24 May 2013 - 08:33 PM

We had some discussion on the main page about whether the Cubs are doing something really implausible by posting a 0.391 winning percentage.  This follows from a couple of summaries of Cub peripheral statistics suggesting that they should be a 0.530 team or better.

Here is the important number: 0.027.  That's the Cubs' "net" OPS: the offense has an OPS of 0.707 and the Cubs pitching + fielding has allowed an OPS of 0.680.  (In a brain cramp, I wrote that this was 0.037: whoops, took the kid to the zoo earlier and the neurons still were not working.)

Let's say that the Cubs ended the season with a net OPS of 0.027.  How should they do?  Below are the net OPS of all MLB teams from 1962 - 2012:

That's 1338 teams, showing a very tight correlation between the OPS Garnered minus OPS Allowed and winning percentage.  (Net OPS correlates tightly with runs scored / allowed, and run differential correlates tightly with winning, so this shouldn't be a surprise.)  Basically, for every 0.01 a team increases it's Net OPS, you expect 2.14 wins.

So, that means that the Cubs should be on pace to win 87 of 162 games: and with luck, you can make the playoffs with 87 wins.  However, the Cubs winning percentage of 0.391 would give them only 63 wins: a whopping 23 below expectations!

But, you say, OPS is only part of winning.  (Or, you say, it's a made-up stat because your Topps cards didn't have it in 1972.)  With a bit a bad managing, non-clutch hitting, pitching and fielding, and this can happen.  All we need to do is compare the Cubs to other teams that missed by so much....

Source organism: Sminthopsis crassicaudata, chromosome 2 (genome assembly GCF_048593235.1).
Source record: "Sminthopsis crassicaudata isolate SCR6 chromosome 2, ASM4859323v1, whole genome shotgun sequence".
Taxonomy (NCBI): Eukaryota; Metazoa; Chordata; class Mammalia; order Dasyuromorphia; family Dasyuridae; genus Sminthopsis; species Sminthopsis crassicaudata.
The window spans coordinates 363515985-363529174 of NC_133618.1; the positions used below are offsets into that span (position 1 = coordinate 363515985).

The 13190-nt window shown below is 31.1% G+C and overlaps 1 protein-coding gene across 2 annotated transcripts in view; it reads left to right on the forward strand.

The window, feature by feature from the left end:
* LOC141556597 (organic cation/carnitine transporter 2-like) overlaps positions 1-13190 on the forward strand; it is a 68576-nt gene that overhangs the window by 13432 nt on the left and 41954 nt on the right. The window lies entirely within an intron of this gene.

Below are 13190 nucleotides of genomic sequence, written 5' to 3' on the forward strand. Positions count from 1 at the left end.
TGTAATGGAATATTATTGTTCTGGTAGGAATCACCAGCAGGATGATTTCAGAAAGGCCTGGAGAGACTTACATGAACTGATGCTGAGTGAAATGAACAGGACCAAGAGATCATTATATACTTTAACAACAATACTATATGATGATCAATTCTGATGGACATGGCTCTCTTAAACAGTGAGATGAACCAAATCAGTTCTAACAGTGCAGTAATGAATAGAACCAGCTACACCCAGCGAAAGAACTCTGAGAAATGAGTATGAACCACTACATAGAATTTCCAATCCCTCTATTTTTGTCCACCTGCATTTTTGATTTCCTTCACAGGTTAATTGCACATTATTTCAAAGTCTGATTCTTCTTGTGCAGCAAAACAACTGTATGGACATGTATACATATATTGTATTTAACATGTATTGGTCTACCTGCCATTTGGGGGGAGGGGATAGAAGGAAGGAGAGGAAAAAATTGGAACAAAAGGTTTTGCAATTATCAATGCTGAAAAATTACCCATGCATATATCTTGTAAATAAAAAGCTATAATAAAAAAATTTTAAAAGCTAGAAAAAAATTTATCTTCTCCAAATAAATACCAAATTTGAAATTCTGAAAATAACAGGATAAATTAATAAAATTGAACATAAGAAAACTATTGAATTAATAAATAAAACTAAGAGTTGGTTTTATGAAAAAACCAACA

.... except that there aren't any.  This shows the difference in actual and expected wins, with "actual" based on winning percentage x 162.  (Sometimes teams play 161 or 163 games, so this standardizes for that.)  Net OPS actually explains 80% of the variation in winning percentage, so we actually didn't have much room for many teams on pace for 26 over/under expectations.  Indeed, 50% of teams win within 3.5 games (one way or the other) of expectations.  Only one team, the 1994 Padres, had a winning percentage so far off that they would lose 20 games: but because 1994 was the strike year, they were on pace to lose 20 more games than you'd expect given their net OPS.  (I wish them many more, as I still hate them for defying odds in the other direction 10 years earlier.)  S, the Padres had a record over 0.100 under expected after 117 games, not after 162 games: and had they regressed to their mean (0.500), then they would have come in at about 15 or 16 under.

The biggest "underachievers" over 162 games are the 1965 Red Sox, who managed 17 fewer wins than expected, and two other teams (1962 Mets and 1993 Mets) managed 15 fewer wins than expected.

Now, will the Cubs keep this up?  Almost certainly not.  Let's just say that the Cubs keep playing +0.027 OPS ball.  There have been 118 teams in the last 51 years that finished with net OPS between 0.022 and 0.032 (i.e., with 0.01 of the Cubs).  Only 11 of these teams finished with records under 0.500.  Three more finished at 0.500: which is where the Cubs will finish if they "regress" to the expecation for a +0.027 OPS team.

Of course, the other reason why this won't happen is that if the Cubs aren't a 0.500 team in July, then there is going to be a sell-off: and the remaining team won't be a +0.027 OPS team (probably).  As we don't expect the Cubs to crawl back to 0.500 until the very end of the season, this seems assured!

However, when we start asking "why" then we probably should exclude answers that would apply to whole teams over an entire season.  For example, there have been a lot of really bad managers over the last 51 years: but nobody has managed their team to 23 wins under expectations.  There is the "clutch" aspect: and, of course, as "clutch" over any stretch of games fails to predict "clutch" over the next stretch, this suggests that the bad luck (especially when it comes to slugging with men on base) can't continue.  (I mean, it can't, can it?!?!?)

And, of course, we have to wonder if this isn't a small blessing in disguise.  Is this really a +0.027 team?  Are Wood and Feldman really pitching as well as their OPS Permitted suggests?  Is Valbuena going to keep hitting like this?  An 86 or 87 win team is just tantalizing enough to "go for it": but it's probably not going to make it, especially in this year's NL Central.

However, that's food for another discussion.